Posted on July 13, 2011


The "Reason" Excuse

FFRF practices political religion


Daniel Clark



If you've been reading the papers lately, you're probably aware that the Freedom From Religion Foundation is becoming increasingly busy. The Wisconsin-based atheist organization has backed an unsuccessful attempt by one of its honorary board members, Michael Newdow, to remove the words "under God" from the Pledge of Allegiance. It has also been trying to ban national and state Days of Prayer, and was involved in a controversy when one of its anti-God billboards was, apparently inadvertently, placed on church property.

In one episode that borders on self-parody, FFRF succeeded in having a plaque that said "Only God can make a tree" removed from a tree in a county park. Just how grotesquely has the First Amendment been warped, that "Congress shall make no law respecting an establishment of religion, or prohibiting the free exercise thereof," is now taken to mean that religiously influenced poetic allusions are banned from public places? Is FFRF aware that Joyce Kilmer's poetry can also be found in public libraries? Fahrenheit 451, here we come.

Don't bother me, I'm 'freethinking'

The atheists at FFRF like to flatter themselves as "freethinkers" who are guided by "reason," as if their godlessness had been derived through a factual analysis. There are some questions that human beings simply lack the wherewithal to factually answer. Evidence to support the various hypotheses about the origin of life, for example, is so scarce that reason cannot compel a belief in any one of them. The conclusion that any of them is correct requires a belief in something for which there is no proof -- which is to say, faith.

I'll forego the 'blessing', thank you

Atheism may not be as much a function of reason as its adherents pretend, but the utility of atheism is. Take, for example, the founding of FFRF, which was not for atheism's own sake, but for the purpose of serving as a conduit for the political activism of its founder, Anne Nicol Gaylor.

A longtime member of the environmental alarmist group Zero Population Growth, Gaylor founded her own nonprofit organization in 1972, for the purpose of arranging and funding abortions. By her own count, she has facilitated somewhere in the neighborhood of 20,000 of them. In 1975, she authored a book by the not entirely atheistic title, Abortion Is a Blessing. So much for reason.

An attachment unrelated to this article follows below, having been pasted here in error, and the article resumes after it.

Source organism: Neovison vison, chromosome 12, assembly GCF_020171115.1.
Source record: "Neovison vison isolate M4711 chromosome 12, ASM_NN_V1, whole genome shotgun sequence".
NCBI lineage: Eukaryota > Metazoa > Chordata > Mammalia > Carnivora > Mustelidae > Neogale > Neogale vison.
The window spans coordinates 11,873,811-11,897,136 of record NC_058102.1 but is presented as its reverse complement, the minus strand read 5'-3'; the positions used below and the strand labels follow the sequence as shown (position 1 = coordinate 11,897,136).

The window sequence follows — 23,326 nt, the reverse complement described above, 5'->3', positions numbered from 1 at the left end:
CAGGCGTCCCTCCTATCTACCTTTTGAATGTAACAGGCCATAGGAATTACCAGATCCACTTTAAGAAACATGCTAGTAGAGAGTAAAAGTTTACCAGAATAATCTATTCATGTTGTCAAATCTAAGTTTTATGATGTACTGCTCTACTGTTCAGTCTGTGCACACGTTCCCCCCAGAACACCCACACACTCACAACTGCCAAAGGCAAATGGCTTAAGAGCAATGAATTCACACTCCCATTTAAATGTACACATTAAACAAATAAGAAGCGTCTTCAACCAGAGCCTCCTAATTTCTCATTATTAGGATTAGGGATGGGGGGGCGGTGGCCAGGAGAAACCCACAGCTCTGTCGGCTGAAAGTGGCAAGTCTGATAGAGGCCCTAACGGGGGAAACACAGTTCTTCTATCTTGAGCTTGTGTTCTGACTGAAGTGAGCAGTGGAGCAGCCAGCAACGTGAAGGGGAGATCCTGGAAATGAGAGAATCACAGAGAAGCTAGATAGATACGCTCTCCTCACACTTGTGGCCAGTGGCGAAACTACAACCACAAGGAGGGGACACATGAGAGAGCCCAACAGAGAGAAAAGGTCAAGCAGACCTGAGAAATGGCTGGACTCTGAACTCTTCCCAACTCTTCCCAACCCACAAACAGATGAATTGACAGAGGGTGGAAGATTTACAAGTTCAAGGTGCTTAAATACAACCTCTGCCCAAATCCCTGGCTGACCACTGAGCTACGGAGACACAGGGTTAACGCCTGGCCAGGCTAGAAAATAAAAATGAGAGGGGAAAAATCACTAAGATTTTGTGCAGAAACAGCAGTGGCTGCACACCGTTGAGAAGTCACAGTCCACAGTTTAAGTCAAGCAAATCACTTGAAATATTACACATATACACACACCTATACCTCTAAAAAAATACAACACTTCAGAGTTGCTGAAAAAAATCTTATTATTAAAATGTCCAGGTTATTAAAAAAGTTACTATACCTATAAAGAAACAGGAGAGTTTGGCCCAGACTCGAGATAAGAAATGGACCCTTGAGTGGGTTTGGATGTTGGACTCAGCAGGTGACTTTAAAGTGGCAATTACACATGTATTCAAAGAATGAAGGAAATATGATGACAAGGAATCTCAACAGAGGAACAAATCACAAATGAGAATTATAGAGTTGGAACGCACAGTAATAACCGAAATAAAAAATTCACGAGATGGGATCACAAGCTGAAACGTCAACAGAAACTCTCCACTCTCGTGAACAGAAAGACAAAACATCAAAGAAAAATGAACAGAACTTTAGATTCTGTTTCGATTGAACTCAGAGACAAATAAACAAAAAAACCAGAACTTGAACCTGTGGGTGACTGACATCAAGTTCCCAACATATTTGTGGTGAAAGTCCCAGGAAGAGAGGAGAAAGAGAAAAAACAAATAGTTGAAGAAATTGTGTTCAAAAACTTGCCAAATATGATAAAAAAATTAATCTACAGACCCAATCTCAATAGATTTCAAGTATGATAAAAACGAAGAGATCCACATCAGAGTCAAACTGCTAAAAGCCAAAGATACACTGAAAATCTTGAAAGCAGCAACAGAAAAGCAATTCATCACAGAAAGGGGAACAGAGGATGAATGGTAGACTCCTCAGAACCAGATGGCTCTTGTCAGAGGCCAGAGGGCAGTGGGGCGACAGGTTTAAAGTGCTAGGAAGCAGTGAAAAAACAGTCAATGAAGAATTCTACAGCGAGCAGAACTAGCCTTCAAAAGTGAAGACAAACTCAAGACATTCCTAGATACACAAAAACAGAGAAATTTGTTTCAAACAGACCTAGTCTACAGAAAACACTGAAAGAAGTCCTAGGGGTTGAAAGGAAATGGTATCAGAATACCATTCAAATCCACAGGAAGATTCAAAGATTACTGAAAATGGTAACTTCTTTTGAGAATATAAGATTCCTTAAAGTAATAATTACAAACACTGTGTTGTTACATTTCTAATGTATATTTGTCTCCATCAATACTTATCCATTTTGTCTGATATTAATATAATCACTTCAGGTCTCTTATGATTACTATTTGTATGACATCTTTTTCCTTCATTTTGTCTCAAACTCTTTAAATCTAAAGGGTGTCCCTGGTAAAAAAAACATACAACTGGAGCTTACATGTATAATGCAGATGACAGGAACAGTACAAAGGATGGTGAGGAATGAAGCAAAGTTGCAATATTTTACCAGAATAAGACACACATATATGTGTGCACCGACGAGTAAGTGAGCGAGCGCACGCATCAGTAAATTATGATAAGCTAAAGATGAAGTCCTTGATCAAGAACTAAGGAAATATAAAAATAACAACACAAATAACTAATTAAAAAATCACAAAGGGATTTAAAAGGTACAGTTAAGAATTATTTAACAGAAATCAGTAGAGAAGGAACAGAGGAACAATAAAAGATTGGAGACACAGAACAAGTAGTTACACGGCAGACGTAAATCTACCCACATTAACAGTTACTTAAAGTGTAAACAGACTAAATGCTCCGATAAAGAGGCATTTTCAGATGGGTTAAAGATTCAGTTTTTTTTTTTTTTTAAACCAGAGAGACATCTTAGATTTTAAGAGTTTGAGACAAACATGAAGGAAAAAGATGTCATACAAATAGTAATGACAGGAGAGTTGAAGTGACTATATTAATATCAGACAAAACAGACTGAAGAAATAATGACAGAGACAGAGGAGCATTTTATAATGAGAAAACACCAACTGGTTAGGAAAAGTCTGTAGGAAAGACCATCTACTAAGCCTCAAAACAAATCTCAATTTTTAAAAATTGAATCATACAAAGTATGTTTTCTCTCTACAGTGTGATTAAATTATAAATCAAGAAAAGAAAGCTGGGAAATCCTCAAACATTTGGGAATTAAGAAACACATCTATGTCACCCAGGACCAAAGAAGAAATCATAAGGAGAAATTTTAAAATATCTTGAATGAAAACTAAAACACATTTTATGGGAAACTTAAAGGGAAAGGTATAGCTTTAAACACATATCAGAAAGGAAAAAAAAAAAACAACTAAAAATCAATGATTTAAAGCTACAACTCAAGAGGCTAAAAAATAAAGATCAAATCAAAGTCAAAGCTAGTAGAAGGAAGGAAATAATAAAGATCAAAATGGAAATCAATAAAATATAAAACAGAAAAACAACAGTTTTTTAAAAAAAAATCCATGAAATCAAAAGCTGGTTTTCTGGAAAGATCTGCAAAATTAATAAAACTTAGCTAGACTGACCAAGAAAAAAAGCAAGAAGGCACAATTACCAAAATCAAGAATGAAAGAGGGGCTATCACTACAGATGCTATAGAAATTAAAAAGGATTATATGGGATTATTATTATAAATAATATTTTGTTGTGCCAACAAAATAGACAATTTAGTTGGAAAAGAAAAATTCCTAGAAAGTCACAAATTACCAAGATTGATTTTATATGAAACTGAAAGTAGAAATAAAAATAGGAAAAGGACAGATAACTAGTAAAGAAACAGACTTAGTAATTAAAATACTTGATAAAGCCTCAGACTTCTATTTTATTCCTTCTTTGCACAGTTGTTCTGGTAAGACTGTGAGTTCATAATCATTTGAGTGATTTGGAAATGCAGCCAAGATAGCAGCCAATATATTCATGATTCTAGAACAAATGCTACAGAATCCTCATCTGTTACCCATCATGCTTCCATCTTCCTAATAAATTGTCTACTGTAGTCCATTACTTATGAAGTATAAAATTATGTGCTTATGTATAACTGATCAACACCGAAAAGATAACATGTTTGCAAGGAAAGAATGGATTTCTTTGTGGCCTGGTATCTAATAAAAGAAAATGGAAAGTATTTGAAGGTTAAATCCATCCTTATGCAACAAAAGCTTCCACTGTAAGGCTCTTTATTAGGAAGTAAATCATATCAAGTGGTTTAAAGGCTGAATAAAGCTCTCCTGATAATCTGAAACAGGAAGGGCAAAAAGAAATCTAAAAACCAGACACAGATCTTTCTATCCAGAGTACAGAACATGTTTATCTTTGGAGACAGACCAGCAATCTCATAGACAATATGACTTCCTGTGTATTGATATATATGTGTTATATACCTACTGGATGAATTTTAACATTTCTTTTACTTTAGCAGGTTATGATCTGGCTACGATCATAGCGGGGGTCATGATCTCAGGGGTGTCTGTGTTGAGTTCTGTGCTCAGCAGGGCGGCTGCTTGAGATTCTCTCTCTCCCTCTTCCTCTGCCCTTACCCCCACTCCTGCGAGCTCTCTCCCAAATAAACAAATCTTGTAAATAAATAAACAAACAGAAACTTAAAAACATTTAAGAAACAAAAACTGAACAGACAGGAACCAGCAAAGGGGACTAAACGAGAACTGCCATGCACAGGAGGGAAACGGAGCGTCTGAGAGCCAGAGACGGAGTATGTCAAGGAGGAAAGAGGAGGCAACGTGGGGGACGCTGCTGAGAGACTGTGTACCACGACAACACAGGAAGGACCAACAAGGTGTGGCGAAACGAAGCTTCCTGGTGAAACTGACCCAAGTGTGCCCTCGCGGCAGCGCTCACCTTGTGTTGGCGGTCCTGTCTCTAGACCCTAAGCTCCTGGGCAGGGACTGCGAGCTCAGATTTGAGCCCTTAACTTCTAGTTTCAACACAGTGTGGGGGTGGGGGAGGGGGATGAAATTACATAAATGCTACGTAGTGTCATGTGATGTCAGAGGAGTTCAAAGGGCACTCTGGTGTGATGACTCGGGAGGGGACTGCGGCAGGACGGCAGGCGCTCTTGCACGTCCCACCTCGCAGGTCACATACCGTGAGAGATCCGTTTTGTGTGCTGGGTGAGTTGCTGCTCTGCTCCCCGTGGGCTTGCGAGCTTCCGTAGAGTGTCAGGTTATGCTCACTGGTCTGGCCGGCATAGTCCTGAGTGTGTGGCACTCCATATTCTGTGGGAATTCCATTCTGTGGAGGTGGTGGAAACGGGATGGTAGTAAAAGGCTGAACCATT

A year later, she and her daughter founded FFRF. If their motivation for doing so is not immediately apparent, San Francisco attorney Anne Treseder can explain. In a tribute to Gaylor, proudly displayed on the FFRF website, Treseder recalls the circumstances of the organization's founding.

"[Gaylor] told me that after much soul-searching she had concluded that a woman's right to reproductive freedom, and to basic civil rights, would never be realized as long as religious dogma played such a huge role in government policy. She said that she had decided to devote the next portion of her life to addressing this underlying problem."

Ms. Gaylor, perhaps boiling a child

Seen in that light, FFRF's silliness is not so silly. Of course, the removal of a plaque from a tree does not by itself further the pro-abortion cause, but once it is understood as part of the solution to the "underlying problem," its relevance becomes evident.

By challenging every public acknowledgment of God, however small, the "freethinkers" hope to convince Americans that we live in a fundamentally atheistic state. It follows that if we assume there is no Creator, then we must not be endowed with a fundamental right to life. Moreover, if everything that exists has come about by accident, then human life has no intrinsic purpose or value. Thus, they would remove the greatest philosophical impediments to not only abortion, but also euthanasia, and forms of human experimentation that would heretofore have been denounced as unethical.

Whether Gaylor is really an atheist or not, the launching of an anti-religious harassment campaign would serve her interests all the same. The manner in which she's arrived at her conclusions might therefore be characterized as "reason," for what that's worth. Reason, however, is only a process, through which to follow a premise to its logical conclusion. If a predetermined conclusion (that human life is not to be valued) is followed backward through a premise (the nonexistence of God) that is selected after the fact, then that line of reason is anything but an exercise in "freethinking."

For all its pretensions of intellectualism, FFRF is itself a faith-based organization. It's just that it's based on the kind of faith one is left with, after one has gone "soul-searching," and come away empty.

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